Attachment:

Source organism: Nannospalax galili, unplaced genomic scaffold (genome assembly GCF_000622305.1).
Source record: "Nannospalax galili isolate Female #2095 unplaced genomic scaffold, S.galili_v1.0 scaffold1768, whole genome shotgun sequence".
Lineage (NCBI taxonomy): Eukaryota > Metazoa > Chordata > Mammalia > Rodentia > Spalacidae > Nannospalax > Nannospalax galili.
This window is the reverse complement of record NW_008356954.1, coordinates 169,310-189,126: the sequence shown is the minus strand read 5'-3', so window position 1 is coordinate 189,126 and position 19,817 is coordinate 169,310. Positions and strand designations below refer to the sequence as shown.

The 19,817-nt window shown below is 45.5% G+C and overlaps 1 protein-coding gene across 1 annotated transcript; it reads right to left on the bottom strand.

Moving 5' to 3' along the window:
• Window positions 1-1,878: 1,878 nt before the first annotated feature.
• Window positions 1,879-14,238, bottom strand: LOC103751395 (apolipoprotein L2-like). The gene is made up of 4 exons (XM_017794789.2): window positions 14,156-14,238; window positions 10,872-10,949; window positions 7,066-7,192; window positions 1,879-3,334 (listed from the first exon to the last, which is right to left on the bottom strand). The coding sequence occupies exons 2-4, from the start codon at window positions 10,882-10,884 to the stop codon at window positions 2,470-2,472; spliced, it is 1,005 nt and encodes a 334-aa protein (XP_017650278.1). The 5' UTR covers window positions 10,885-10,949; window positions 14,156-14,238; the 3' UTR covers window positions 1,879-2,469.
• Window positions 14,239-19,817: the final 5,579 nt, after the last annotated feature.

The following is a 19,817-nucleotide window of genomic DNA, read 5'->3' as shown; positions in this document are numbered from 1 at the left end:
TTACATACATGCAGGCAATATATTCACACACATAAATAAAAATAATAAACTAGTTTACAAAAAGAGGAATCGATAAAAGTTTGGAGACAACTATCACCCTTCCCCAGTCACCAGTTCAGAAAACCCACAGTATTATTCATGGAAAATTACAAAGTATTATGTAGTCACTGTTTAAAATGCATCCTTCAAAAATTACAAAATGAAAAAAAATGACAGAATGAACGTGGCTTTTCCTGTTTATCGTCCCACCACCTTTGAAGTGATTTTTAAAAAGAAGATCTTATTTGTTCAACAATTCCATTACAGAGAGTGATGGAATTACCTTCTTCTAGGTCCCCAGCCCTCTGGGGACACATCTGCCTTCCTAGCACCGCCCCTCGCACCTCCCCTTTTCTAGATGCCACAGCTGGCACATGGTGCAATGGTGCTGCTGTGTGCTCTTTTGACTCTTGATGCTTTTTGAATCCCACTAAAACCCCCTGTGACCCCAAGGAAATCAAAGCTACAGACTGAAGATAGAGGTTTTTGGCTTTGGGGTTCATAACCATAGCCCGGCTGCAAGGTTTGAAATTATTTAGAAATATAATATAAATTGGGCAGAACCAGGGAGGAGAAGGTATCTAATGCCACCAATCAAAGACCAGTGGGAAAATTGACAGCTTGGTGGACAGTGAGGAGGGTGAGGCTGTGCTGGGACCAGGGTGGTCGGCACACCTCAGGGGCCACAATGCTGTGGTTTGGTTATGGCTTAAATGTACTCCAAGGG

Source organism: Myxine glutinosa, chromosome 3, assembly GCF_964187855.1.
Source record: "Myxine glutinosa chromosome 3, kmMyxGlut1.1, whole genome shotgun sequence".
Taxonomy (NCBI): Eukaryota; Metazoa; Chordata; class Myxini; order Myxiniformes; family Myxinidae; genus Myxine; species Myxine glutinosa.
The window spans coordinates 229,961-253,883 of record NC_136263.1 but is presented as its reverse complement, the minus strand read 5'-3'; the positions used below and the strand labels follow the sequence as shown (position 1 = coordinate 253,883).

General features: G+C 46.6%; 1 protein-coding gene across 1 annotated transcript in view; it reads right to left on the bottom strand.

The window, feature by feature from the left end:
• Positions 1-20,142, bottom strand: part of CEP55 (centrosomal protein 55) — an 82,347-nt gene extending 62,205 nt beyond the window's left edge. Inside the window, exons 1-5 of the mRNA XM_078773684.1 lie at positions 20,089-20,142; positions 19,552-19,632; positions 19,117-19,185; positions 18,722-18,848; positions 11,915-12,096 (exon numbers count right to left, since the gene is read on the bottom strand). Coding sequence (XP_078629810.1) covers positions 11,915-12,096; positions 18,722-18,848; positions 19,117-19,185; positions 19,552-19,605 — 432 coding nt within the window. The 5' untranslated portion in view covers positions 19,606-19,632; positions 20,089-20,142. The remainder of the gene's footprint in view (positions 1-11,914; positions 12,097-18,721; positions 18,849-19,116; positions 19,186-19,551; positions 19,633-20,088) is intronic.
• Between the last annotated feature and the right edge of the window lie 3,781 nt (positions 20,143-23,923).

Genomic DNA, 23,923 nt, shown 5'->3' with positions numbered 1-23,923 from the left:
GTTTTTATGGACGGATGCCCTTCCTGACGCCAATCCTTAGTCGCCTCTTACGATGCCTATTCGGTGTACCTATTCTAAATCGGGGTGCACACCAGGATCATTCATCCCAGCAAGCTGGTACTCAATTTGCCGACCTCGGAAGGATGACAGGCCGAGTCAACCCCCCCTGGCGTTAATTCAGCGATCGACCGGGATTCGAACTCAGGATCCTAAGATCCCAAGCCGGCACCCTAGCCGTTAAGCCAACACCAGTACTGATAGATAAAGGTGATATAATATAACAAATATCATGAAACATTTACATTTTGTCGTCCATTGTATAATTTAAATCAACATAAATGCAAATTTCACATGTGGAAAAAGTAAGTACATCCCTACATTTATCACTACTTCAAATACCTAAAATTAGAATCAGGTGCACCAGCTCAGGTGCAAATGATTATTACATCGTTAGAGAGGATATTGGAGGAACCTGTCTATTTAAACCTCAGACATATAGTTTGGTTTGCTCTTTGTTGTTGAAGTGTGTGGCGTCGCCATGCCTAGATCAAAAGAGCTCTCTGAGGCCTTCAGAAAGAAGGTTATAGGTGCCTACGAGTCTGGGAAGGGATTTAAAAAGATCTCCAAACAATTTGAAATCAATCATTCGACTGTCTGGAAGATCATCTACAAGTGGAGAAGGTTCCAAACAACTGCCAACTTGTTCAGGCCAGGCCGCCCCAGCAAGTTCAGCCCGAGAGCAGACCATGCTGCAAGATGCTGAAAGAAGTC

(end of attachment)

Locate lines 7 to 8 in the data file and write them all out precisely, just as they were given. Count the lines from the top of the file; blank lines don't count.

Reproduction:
• Window positions 1-1,878: 1,878 nt before the first annotated feature.
• Window positions 1,879-14,238, bottom strand: LOC103751395 (apolipoprotein L2-like). The gene is made up of 4 exons (XM_017794789.2): window positions 14,156-14,238; window positions 10,872-10,949; window positions 7,066-7,192; window positions 1,879-3,334 (listed from the first exon to the last, which is right to left on the bottom strand). The coding sequence occupies exons 2-4, from the start codon at window positions 10,882-10,884 to the stop codon at window positions 2,470-2,472; spliced, it is 1,005 nt and encodes a 334-aa protein (XP_017650278.1). The 5' UTR covers window positions 10,885-10,949; window positions 14,156-14,238; the 3' UTR covers window positions 1,879-2,469.